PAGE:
Winter Reading 2019
Book Recommendations by Members, Speakers and Asia Society Global Staff
Once again we have asked around for favorite books and received recommendations from members, speakers and colleagues. Whether you are looking for fiction or non-fiction, the following list provides you with literature throughout the winter.
Thank you to all the contributors for all the great recommendations!
Scientific enquiry meets the hard reality of the needs of military and commerce to harness technologies regardless of their potentially devastating impact. By author of The Three Body Problem and master of Chinese science fiction. – Recommended by Michael Jeive (Asia Society Member)
Bang my Car by Ann Ang (2012) [fiction]
A unique example of literature written entirely in Singlish, this book's rich stories bring to life the more local and traditional side of Singapore that most visitors either miss or brush off due to the country's present. – Recommended by Martin Mosteiro Romero (Asia Society Member)
Großartig. Tolle Neuübersetzung eines wilden, amüsanten, lehrreichen Klassikers – zurecht viel prämiert. – Recommended by Kai Strittmatter (author and journalist, speaker at Asia Society 2018)
Ghachar Ghochar by Vivek Shanbhag (2013) [fiction]
Traces, rather subtly, the transformation of a family as they moved up the affluence ladder. – Recommended by Sarbari Dasgupta (Asia Society Member)
Gripping story about a woman of the Yazidi people who are a minority within a minority. It is the tale of a woman who was abducted by IS terrorists and was abused and raped before she managed to escape to Germany. Insights into the region, its history and the war that is waged against women by the IS. – Recommended by Desirée Meili (Asia Society Switzerland)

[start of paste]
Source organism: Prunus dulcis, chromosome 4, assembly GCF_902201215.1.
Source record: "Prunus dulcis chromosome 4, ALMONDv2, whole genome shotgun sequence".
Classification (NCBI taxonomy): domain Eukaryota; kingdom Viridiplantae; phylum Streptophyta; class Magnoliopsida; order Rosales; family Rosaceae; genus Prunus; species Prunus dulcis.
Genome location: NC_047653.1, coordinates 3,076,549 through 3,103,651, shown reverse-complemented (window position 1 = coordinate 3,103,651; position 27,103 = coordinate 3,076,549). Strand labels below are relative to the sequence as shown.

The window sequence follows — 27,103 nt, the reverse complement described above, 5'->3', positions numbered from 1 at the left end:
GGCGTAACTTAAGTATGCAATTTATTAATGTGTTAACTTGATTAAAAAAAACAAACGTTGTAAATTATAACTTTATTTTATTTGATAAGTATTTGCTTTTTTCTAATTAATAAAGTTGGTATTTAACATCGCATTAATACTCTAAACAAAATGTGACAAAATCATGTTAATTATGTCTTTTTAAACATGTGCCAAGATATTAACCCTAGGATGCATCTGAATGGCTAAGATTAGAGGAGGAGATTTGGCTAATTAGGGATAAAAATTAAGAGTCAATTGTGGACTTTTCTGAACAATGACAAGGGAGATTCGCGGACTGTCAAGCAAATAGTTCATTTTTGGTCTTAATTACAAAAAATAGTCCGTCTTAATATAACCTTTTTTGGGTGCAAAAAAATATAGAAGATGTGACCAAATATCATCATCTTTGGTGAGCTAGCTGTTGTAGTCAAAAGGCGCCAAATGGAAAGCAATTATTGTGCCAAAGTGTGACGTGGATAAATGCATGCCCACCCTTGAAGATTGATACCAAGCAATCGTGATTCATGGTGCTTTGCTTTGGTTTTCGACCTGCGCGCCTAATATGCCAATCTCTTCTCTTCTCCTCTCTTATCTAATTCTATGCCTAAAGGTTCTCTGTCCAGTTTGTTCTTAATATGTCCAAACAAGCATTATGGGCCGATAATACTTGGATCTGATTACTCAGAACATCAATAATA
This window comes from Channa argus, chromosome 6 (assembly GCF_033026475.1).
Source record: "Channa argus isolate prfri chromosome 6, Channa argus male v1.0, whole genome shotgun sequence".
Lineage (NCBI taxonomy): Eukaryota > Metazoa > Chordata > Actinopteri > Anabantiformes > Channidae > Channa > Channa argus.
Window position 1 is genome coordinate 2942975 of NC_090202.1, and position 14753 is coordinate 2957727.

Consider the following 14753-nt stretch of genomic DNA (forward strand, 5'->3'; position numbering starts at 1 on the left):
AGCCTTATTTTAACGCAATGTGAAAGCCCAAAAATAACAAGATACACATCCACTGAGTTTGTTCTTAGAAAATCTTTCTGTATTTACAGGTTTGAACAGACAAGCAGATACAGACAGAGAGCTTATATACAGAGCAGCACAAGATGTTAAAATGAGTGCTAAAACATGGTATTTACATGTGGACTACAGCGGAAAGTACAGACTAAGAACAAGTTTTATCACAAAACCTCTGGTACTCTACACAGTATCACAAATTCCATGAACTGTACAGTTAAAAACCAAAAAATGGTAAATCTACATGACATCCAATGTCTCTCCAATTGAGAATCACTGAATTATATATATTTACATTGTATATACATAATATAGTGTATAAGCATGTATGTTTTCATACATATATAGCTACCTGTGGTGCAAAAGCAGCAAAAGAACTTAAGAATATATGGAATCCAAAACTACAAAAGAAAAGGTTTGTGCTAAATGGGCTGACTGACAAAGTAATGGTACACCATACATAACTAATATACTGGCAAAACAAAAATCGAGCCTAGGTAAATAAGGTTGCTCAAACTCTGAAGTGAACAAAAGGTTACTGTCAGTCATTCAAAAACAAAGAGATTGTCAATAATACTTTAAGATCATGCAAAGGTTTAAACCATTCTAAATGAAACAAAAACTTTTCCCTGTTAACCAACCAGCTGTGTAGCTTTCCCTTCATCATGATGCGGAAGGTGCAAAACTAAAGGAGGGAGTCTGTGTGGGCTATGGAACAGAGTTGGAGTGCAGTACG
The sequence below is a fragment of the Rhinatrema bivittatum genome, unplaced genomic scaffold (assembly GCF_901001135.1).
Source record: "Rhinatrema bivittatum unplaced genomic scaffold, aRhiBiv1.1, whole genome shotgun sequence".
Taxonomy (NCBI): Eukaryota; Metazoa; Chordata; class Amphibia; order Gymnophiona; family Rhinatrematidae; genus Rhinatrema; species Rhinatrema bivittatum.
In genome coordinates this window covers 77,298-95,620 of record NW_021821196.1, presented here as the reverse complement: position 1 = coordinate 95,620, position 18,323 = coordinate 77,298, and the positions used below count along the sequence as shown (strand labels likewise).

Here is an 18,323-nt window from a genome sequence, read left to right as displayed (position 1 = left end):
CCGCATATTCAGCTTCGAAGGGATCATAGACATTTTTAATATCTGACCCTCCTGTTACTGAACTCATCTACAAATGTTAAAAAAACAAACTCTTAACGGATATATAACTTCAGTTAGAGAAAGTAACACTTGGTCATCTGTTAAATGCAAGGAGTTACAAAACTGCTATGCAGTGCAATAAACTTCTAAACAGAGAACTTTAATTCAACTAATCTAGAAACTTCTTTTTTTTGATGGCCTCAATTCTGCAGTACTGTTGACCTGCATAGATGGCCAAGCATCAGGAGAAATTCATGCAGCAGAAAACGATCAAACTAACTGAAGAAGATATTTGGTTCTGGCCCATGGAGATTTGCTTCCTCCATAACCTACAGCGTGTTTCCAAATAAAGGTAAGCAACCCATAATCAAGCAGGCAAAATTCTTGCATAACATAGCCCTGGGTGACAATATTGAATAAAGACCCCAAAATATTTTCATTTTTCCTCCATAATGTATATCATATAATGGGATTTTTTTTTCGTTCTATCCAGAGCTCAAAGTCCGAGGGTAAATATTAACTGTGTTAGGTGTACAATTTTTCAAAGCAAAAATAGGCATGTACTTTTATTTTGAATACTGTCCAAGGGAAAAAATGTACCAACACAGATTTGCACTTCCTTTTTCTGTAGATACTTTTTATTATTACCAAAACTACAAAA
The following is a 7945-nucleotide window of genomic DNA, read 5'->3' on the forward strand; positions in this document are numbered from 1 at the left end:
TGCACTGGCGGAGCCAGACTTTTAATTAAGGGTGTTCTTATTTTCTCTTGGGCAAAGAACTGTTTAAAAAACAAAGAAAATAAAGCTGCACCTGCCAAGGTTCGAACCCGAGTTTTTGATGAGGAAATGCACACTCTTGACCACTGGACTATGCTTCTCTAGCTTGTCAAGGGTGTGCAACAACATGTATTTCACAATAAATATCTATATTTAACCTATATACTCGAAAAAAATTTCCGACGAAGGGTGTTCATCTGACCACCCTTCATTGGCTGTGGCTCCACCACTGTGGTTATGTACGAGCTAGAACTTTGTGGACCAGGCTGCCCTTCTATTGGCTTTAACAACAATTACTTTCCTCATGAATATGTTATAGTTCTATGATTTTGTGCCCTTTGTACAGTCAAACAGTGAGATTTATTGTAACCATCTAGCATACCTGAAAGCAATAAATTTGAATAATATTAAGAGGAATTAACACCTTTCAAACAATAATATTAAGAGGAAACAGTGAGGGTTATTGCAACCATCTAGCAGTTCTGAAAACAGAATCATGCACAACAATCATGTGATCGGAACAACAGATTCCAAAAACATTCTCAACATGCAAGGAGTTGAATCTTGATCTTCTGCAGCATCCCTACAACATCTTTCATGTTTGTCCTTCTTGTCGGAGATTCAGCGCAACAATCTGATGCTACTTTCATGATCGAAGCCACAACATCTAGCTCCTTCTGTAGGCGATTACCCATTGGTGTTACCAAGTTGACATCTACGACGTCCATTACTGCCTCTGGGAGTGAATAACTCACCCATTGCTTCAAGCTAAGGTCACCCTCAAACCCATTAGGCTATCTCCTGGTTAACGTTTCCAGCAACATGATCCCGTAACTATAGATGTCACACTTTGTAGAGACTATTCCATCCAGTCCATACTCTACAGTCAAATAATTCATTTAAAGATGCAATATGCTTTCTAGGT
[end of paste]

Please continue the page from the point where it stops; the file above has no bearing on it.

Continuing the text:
It is a decent work by a leading Chinese scholar who explains China's foreign policies from a Chinese perspective. – Recommended by Jue Wang (Lecturer at the Leiden University Institute for Area Studies, Associate Fellow for Asia-Pacific Programme at Chatham House, speaker and lecturer at Asia Society 2019)
The Anarchy by William Dalrymple (2019) [non-fiction]
The question of how a relatively small group of Englishmen was able to subjugate the entire sprawling nation of India is a source of lasting disquiet. Like all of William Dalrymple's books, this history of the East India Company inspires both awe and melancholy. – goodreads.com; as recommended by James Crabtree (author and journalist, speaker at Asia Society 2019)
An evocative book set in Malaysia dealing with many complex historical and interpersonal issues. – Recommended by Sarbari Dasgupta (Asia Society Member)
A modern history of Burma that demonstrates how the weight of history, race, and economic inequality can sabotage the best of intentions for building a stable, prospering democracy. – goodreads.com; as recommended by James Crabtree (author and journalist, speaker at Asia Society 2019)
The Devils' Dance is the first major Uzbek work to be translated directly into English – by a translator who didn't know Uzbek before starting the project. He is fluent in Russian and Farsi though, as we learn in the epilogue. This combination must have not only helped him language wise but also in the settings of the two stories the novel intertwines: the interrogation of the real-life prominent Uzbek writer Abdulla Qodiriy by the Soviet secret police during the Great Terror in 1937, and of the marriages of the 19th century Uzbek poet-queen Oyxon. The parallels of their sufferings – the latter was married to several khans in succession – is at times a bit too ornamental for my liking and not seldom confusing, but the history it tells of this Central Asian country I know almost nothing about is absolutely fascinating. – Recommended by Serena Jung (Asia Society Switzerland)
Finished all the listed books? Find more suggestions on previous reading lists.
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